/etc/rc2.d/S20eth_options -> ../init.d/eth_options

/etc/rc3.d/S20eth_options -> ../init.d/eth_options

/etc/rc4.d/S20eth_options -> ../init.d/eth_options

/etc/rc5.d/S20eth_options -> ../init.d/eth_options

You can run your script with the following command:

$ sudo /etc/init.d/eth_options start

Note You can find tips similar to this at the nixCraft site at

As mentioned earlier, ethtool may not work on some older NICs. So if you have an older NIC, try using mii-toolas follows:

$ sudo mii-tool Show negotiated speed, link status of old NIC

eth0: negotiated 100baseTx-FD flow-control, link ok

This example was taken from the same machine as the preceding examples, with the NIC auto-negotiating at 1000 Mbps, full-duplex. The mii-tool command is misreading the speed setting. This is why I recommend using mii-tool only as a last resort if ethtool doesn’t work with your old NIC.

To display the mii-tool output with more verbosity, use the -v option:

$ sudo mii-tool -v Show verbose settings output for old NIC

eth0: negotiated 100baseTx-FD flow-control, link ok

product info: Yukon-EC 88E1111 rev 0

basic mode: autonegotiation enabled

basic status: autonegotiation complete, link ok

capabilities: 1000baseT-FD 100baseTx-FD 100baseTx-HD

10baseT-FD 10baseT-HD

advertising: 100baseTx-FD 100baseTx-HD 10baseT-FD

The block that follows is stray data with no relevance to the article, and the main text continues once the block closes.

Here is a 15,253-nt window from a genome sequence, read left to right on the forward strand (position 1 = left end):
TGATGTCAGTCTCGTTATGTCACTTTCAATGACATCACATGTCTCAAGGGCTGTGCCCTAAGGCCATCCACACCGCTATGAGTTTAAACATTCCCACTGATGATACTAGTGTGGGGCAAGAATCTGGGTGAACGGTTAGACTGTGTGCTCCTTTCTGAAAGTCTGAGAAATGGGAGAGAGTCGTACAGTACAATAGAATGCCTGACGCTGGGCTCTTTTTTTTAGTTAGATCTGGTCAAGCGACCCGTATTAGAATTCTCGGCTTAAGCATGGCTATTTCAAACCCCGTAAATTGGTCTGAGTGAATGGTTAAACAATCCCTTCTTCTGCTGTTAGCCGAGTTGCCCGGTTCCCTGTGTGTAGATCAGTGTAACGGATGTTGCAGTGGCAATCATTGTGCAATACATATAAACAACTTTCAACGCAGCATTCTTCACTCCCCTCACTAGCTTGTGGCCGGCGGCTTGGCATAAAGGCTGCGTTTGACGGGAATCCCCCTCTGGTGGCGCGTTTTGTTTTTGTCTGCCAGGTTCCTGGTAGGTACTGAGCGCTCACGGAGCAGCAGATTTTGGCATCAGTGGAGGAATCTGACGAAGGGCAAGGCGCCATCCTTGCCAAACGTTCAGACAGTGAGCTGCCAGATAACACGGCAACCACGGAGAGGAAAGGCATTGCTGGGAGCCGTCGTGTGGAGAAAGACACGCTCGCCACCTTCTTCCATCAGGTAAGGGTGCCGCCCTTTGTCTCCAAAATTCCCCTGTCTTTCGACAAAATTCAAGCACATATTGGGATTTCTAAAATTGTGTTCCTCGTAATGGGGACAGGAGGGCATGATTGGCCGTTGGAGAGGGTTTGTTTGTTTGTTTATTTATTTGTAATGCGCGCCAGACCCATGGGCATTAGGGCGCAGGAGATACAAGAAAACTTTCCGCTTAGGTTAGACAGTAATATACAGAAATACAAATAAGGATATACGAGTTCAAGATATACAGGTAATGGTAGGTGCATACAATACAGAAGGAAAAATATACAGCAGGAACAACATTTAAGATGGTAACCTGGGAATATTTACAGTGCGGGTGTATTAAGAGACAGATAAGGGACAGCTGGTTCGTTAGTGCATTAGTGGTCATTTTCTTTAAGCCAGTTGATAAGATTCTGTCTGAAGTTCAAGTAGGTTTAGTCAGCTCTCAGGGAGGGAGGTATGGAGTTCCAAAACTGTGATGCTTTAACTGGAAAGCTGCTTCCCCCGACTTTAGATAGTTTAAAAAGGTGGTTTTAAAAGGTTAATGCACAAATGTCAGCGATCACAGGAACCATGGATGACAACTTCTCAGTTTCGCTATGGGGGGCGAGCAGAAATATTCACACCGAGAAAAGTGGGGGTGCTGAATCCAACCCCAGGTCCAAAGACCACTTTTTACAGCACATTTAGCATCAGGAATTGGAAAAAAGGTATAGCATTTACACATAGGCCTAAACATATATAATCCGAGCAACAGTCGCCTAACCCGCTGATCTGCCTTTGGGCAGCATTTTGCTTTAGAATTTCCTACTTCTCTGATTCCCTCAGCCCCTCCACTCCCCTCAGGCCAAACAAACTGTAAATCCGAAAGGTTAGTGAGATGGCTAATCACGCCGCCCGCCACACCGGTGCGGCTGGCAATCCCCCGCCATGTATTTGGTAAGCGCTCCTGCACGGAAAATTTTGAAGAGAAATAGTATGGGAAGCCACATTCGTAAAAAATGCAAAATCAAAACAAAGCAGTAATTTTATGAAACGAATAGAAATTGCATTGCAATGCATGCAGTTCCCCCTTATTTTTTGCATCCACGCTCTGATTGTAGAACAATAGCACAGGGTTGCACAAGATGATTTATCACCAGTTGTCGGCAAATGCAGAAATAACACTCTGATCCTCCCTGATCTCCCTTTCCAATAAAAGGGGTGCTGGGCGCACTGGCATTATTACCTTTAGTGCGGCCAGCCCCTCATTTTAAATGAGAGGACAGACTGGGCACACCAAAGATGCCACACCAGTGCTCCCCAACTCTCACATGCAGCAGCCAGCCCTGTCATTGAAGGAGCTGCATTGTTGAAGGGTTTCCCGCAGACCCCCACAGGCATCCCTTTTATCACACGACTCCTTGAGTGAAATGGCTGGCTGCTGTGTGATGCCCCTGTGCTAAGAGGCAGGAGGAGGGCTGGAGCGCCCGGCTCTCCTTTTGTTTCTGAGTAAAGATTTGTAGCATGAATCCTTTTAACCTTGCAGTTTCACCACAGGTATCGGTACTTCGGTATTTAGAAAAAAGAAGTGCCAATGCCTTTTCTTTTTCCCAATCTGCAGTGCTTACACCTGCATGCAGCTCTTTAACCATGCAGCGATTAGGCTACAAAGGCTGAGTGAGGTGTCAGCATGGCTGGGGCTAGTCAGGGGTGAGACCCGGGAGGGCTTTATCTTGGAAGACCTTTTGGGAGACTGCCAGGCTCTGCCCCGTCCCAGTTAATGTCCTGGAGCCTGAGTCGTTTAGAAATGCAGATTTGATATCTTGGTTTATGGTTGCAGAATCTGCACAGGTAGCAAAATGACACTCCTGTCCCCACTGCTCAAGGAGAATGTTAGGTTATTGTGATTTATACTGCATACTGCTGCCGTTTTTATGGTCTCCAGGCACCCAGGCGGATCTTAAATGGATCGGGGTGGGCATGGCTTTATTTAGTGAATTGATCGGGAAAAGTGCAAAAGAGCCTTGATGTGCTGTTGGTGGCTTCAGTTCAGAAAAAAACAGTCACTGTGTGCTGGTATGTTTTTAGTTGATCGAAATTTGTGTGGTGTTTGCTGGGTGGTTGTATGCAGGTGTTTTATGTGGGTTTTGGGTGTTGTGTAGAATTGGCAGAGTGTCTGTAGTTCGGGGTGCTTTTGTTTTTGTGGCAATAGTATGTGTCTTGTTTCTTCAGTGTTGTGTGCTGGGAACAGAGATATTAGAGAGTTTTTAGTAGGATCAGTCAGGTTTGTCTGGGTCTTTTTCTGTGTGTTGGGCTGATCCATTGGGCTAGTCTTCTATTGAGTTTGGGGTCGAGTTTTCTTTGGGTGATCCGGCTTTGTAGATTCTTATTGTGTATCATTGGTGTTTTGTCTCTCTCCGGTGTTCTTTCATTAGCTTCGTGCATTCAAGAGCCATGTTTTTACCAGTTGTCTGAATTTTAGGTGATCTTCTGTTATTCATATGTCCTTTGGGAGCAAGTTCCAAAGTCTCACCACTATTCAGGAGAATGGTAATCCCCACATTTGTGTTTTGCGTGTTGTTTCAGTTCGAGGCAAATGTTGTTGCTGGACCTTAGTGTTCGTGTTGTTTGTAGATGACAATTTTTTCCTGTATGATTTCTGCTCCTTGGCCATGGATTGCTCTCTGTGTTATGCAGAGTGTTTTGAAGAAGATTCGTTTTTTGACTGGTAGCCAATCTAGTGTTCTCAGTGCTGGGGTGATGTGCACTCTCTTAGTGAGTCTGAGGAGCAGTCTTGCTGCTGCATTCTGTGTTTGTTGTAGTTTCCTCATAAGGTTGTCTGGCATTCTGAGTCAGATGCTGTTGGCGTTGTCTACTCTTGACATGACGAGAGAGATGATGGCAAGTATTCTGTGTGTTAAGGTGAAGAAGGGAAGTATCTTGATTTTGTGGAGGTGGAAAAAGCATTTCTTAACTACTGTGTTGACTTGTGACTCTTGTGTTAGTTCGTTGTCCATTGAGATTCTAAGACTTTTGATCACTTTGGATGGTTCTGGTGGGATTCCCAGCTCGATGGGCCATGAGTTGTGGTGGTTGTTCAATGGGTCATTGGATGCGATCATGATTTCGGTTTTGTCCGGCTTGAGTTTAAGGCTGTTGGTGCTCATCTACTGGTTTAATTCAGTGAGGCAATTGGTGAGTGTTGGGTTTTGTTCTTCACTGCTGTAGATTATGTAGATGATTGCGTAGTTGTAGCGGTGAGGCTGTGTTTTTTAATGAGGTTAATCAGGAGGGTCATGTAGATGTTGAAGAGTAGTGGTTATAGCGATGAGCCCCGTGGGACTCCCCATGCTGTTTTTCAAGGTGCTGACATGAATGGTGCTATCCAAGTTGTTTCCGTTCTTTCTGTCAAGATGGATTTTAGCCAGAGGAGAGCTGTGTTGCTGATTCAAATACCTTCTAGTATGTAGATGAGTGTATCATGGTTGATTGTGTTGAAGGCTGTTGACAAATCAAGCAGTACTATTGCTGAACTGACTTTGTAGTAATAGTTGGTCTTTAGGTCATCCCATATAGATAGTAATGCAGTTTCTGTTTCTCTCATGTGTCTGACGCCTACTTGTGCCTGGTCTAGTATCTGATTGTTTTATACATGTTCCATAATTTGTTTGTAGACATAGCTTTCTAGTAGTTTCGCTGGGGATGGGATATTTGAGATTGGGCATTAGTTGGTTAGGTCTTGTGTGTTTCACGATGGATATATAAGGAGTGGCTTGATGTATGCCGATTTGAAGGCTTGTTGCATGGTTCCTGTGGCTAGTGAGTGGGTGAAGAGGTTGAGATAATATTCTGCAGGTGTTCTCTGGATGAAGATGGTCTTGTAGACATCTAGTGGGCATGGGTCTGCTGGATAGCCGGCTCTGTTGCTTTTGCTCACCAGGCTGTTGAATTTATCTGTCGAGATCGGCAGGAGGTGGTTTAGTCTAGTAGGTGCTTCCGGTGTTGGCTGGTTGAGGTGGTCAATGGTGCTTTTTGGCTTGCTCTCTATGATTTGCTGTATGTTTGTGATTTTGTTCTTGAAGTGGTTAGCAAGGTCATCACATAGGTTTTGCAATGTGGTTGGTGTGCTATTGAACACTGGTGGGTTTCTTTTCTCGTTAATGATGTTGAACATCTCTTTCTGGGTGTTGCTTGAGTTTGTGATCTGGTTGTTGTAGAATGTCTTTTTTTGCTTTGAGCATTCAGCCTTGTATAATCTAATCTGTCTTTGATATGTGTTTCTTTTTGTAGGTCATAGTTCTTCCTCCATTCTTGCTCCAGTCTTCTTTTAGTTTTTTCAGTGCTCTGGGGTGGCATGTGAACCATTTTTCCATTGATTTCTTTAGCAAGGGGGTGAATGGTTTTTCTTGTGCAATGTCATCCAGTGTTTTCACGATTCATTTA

10baseT-HD flow-control

link partner: 1000baseT-FD 100baseTx-FD 100baseTx-HD

10baseT-FD 10baseT-HD flow-control

In the example just shown, you can see that each mode (100baseTx and 10baseT) supports both half-duplex (HD) and full duplex (FD). The 1000baseT, however, supports only full duplex. To disable auto-negotiation and force a particular setting, use the -F option as follows:

$ sudo mii-tool -F 10baseT-FD eth0 Force speed/duplex to 10baseT-FD

If you change your mind and later want to re-enable auto-negotiation, use the -r option:

$ sudo mii-tool -r eth0 Enable auto-negotiation for an old NIC

restarting autonegotiation...

mii-tool does not provide a capability to save settings like ethtool does, so you have to run it after every reboot. This can be done by adding it at the end of /etc/rc.local.

The netstat command provides another way to get network interface statistics:

$ netstat -i Get network interface statistics for eth0

Kernel Interface table


eth0 1500 0 1757208 6 0 0 996834 4 0 0 BMRU

Use the -c option to get netstat to refresh network interface statistics every second:

$ netstat -ic Refresh network statistics every second